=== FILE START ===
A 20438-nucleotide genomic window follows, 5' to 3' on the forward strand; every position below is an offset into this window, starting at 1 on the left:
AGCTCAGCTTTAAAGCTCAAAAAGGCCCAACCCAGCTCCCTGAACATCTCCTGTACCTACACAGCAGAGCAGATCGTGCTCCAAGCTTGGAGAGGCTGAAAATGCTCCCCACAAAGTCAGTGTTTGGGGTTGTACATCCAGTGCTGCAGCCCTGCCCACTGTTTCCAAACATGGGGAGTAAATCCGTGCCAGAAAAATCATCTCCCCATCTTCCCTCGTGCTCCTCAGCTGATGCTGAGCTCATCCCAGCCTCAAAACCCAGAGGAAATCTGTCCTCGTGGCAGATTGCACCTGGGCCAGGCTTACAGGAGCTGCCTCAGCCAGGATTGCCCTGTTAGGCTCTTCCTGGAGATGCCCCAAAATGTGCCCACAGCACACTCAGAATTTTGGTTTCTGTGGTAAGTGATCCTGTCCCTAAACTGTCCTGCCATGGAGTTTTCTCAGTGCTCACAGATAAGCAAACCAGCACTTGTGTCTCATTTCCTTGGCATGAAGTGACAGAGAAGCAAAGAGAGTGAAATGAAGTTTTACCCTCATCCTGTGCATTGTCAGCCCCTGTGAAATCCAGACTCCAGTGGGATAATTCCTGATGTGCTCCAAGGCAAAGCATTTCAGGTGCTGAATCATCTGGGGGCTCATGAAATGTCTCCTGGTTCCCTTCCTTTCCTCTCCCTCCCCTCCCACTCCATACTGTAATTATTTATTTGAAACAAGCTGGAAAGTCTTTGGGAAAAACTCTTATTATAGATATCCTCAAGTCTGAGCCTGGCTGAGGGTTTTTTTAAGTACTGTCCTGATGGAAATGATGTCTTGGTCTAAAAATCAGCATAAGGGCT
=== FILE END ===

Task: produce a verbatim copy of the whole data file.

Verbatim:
A 20438-nucleotide genomic window follows, 5' to 3' on the forward strand; every position below is an offset into this window, starting at 1 on the left:
AGCTCAGCTTTAAAGCTCAAAAAGGCCCAACCCAGCTCCCTGAACATCTCCTGTACCTACACAGCAGAGCAGATCGTGCTCCAAGCTTGGAGAGGCTGAAAATGCTCCCCACAAAGTCAGTGTTTGGGGTTGTACATCCAGTGCTGCAGCCCTGCCCACTGTTTCCAAACATGGGGAGTAAATCCGTGCCAGAAAAATCATCTCCCCATCTTCCCTCGTGCTCCTCAGCTGATGCTGAGCTCATCCCAGCCTCAAAACCCAGAGGAAATCTGTCCTCGTGGCAGATTGCACCTGGGCCAGGCTTACAGGAGCTGCCTCAGCCAGGATTGCCCTGTTAGGCTCTTCCTGGAGATGCCCCAAAATGTGCCCACAGCACACTCAGAATTTTGGTTTCTGTGGTAAGTGATCCTGTCCCTAAACTGTCCTGCCATGGAGTTTTCTCAGTGCTCACAGATAAGCAAACCAGCACTTGTGTCTCATTTCCTTGGCATGAAGTGACAGAGAAGCAAAGAGAGTGAAATGAAGTTTTACCCTCATCCTGTGCATTGTCAGCCCCTGTGAAATCCAGACTCCAGTGGGATAATTCCTGATGTGCTCCAAGGCAAAGCATTTCAGGTGCTGAATCATCTGGGGGCTCATGAAATGTCTCCTGGTTCCCTTCCTTTCCTCTCCCTCCCCTCCCACTCCATACTGTAATTATTTATTTGAAACAAGCTGGAAAGTCTTTGGGAAAAACTCTTATTATAGATATCCTCAAGTCTGAGCCTGGCTGAGGGTTTTTTTAAGTACTGTCCTGATGGAAATGATGTCTTGGTCTAAAAATCAGCATAAGGGCT